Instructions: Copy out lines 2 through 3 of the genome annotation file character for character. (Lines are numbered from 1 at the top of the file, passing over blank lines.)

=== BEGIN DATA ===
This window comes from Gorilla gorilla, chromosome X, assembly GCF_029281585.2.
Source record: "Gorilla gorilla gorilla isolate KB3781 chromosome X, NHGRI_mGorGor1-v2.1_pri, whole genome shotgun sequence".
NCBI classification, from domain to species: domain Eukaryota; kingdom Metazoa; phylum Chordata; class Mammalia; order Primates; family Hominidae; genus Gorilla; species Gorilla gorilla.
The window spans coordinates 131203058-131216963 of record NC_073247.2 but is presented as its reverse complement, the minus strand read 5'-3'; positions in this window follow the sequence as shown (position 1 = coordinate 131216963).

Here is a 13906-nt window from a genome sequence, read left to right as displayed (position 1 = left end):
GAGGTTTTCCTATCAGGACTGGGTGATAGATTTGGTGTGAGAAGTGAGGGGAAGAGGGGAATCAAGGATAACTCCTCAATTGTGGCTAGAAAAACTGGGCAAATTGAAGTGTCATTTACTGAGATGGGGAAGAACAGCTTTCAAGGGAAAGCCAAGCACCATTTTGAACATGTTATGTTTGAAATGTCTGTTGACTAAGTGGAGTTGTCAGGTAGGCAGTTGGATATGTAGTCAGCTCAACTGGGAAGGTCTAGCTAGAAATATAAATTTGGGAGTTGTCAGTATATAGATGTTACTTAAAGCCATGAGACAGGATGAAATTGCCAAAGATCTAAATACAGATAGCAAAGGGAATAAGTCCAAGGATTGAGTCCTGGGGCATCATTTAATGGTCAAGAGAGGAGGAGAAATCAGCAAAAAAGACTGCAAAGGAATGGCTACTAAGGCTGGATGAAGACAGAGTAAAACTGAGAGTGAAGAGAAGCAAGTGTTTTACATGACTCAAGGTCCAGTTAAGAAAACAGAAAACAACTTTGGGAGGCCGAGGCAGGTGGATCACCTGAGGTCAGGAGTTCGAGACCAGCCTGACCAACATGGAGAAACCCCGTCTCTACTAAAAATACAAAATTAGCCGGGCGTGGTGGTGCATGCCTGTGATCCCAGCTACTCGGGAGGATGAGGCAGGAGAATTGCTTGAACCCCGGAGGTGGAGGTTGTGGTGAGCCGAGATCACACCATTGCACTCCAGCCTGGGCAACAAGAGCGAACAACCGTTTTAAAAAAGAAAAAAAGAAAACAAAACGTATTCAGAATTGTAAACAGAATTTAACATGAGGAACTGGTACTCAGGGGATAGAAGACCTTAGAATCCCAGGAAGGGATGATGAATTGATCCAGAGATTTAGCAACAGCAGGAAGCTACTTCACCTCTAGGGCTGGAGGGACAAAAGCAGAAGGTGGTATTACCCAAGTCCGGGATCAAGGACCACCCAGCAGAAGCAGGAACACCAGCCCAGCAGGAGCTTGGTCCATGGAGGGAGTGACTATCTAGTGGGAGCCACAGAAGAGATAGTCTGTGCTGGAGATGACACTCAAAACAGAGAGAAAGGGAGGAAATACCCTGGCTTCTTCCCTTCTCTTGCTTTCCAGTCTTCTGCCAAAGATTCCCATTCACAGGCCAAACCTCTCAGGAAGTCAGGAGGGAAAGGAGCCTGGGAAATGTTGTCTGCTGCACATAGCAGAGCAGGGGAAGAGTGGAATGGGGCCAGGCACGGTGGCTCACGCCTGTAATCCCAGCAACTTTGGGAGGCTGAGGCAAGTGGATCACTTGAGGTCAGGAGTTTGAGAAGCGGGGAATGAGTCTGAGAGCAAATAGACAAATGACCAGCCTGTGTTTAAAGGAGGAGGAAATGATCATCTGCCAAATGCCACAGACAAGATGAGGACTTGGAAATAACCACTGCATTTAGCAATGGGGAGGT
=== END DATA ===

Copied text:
Source record: "Gorilla gorilla gorilla isolate KB3781 chromosome X, NHGRI_mGorGor1-v2.1_pri, whole genome shotgun sequence".
NCBI classification, from domain to species: domain Eukaryota; kingdom Metazoa; phylum Chordata; class Mammalia; order Primates; family Hominidae; genus Gorilla; species Gorilla gorilla.